Beyond Words

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Islands in the Sun? February 24, 2018

Filed under: Uncategorized — carlawordsmithblog @ 6:59 pm


Punxsutawney Phil wasn’t kidding when he said we were going to have six more weeks of winter. The east coast continues to get snow, the south is under water, and even the sunny southwest is cloudy and gray. Enough already! Don’t get me wrong, I love a little bit of winter and winter clothes, but this year’s temperatures are enough to make all of us long for some warm beaches and hot weather.


In fact, many of you may be planning Spring Break and summer vacays, but if you’re looking at Caribbean islands, you may want to do your research. Hurricanes Irma, Jose, and Maria caused major damage to numerous locales and some are still in the midst of recovery, which means they might not be the best places to plop your tourism dollars in just yet. It’s really a sad situation, as the winter months are the busiest time for tourism in the Caribbean but this year many resorts remain closed. so, whether you “Cuh-RIB-ee-un” or “Care-uh-BEE-un,” you will want to do your research.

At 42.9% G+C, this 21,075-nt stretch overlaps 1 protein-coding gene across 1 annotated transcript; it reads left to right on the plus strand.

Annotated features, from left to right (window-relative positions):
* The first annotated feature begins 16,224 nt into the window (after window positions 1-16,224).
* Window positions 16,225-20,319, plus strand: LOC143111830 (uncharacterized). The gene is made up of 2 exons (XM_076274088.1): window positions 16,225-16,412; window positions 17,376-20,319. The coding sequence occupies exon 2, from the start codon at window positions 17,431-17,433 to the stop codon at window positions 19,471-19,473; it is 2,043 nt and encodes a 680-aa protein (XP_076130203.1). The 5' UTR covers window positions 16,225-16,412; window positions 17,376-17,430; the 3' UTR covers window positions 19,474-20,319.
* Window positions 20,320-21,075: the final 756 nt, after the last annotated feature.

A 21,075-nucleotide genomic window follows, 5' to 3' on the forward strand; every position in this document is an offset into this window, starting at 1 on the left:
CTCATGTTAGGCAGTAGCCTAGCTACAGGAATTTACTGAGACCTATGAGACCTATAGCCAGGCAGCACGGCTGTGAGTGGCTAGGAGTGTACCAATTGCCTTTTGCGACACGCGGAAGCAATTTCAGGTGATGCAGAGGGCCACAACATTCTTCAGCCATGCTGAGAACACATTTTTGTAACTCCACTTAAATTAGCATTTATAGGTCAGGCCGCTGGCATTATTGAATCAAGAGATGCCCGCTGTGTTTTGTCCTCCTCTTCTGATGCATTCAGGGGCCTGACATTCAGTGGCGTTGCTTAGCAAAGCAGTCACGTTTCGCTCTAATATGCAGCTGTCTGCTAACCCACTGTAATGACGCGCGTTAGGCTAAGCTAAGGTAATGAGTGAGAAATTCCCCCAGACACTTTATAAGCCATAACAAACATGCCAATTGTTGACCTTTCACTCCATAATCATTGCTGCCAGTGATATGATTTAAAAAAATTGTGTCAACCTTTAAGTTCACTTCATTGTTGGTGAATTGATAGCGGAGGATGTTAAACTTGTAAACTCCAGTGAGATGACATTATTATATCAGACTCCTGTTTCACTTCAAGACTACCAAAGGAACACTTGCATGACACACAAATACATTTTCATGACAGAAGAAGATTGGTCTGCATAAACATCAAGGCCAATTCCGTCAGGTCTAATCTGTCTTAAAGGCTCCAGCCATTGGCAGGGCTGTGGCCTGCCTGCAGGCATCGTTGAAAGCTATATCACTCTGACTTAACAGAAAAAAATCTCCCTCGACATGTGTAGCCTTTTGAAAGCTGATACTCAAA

In a nutshell, the hardest hit islands and those still in recovery mode are: Barbuda, the British Virgin Islands, Dominica, Puerto Rico, St. Maarten/St. Martin, and the U.S. Virgin Islands (St. Croix, St. Thomas, St. John).


Those that were outside the paths of the storms or suffered little or no damage include: Aruba, Barbados, Belize, Cayman Islands, Curacao, Dominican Republic, Jamaica, Martinique, Nevis, St. Kitts, St. Lucia, St. Vincent and the Grenadines, and Trinidad and Tobago.


Here’s a rundown of where some of the popular islands that suffered damage stand today tourism wise and a map for reference:



All beaches are back to normal but some big resorts are still in the process of opening. Phone and internet service have been restored to most parts of the island, as has water service. The main issue Anguilla is still facing is lack of power.